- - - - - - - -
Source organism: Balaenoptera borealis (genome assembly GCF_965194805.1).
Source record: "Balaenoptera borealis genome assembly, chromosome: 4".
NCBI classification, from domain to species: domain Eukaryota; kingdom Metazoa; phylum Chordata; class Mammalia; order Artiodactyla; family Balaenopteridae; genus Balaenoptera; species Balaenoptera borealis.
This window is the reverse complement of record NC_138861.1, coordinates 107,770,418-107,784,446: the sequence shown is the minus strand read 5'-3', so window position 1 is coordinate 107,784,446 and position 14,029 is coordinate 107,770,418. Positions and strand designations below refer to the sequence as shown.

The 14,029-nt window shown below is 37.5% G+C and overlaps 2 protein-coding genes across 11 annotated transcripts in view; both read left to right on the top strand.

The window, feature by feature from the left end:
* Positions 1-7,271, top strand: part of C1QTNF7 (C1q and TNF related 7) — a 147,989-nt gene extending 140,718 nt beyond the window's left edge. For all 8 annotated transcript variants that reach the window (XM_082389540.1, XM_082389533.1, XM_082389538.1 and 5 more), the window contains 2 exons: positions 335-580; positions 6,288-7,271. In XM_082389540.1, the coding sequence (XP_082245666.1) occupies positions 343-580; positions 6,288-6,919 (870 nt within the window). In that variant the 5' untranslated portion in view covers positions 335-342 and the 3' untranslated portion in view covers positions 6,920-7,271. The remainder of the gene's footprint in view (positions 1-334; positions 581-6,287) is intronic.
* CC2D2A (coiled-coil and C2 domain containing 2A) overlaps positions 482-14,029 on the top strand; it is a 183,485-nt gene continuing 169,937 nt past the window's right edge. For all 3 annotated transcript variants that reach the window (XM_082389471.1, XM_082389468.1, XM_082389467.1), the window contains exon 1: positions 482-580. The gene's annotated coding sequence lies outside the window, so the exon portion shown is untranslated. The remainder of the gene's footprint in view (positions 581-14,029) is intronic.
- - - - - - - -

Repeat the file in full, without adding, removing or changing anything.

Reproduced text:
Source organism: Balaenoptera borealis (genome assembly GCF_965194805.1).
Source record: "Balaenoptera borealis genome assembly, chromosome: 4".
NCBI classification, from domain to species: domain Eukaryota; kingdom Metazoa; phylum Chordata; class Mammalia; order Artiodactyla; family Balaenopteridae; genus Balaenoptera; species Balaenoptera borealis.
This window is the reverse complement of record NC_138861.1, coordinates 107,770,418-107,784,446: the sequence shown is the minus strand read 5'-3', so window position 1 is coordinate 107,784,446 and position 14,029 is coordinate 107,770,418. Positions and strand designations below refer to the sequence as shown.

The 14,029-nt window shown below is 37.5% G+C and overlaps 2 protein-coding genes across 11 annotated transcripts in view; both read left to right on the top strand.

The window, feature by feature from the left end:
* Positions 1-7,271, top strand: part of C1QTNF7 (C1q and TNF related 7) — a 147,989-nt gene extending 140,718 nt beyond the window's left edge. For all 8 annotated transcript variants that reach the window (XM_082389540.1, XM_082389533.1, XM_082389538.1 and 5 more), the window contains 2 exons: positions 335-580; positions 6,288-7,271. In XM_082389540.1, the coding sequence (XP_082245666.1) occupies positions 343-580; positions 6,288-6,919 (870 nt within the window). In that variant the 5' untranslated portion in view covers positions 335-342 and the 3' untranslated portion in view covers positions 6,920-7,271. The remainder of the gene's footprint in view (positions 1-334; positions 581-6,287) is intronic.
* CC2D2A (coiled-coil and C2 domain containing 2A) overlaps positions 482-14,029 on the top strand; it is a 183,485-nt gene continuing 169,937 nt past the window's right edge. For all 3 annotated transcript variants that reach the window (XM_082389471.1, XM_082389468.1, XM_082389467.1), the window contains exon 1: positions 482-580. The gene's annotated coding sequence lies outside the window, so the exon portion shown is untranslated. The remainder of the gene's footprint in view (positions 581-14,029) is intronic.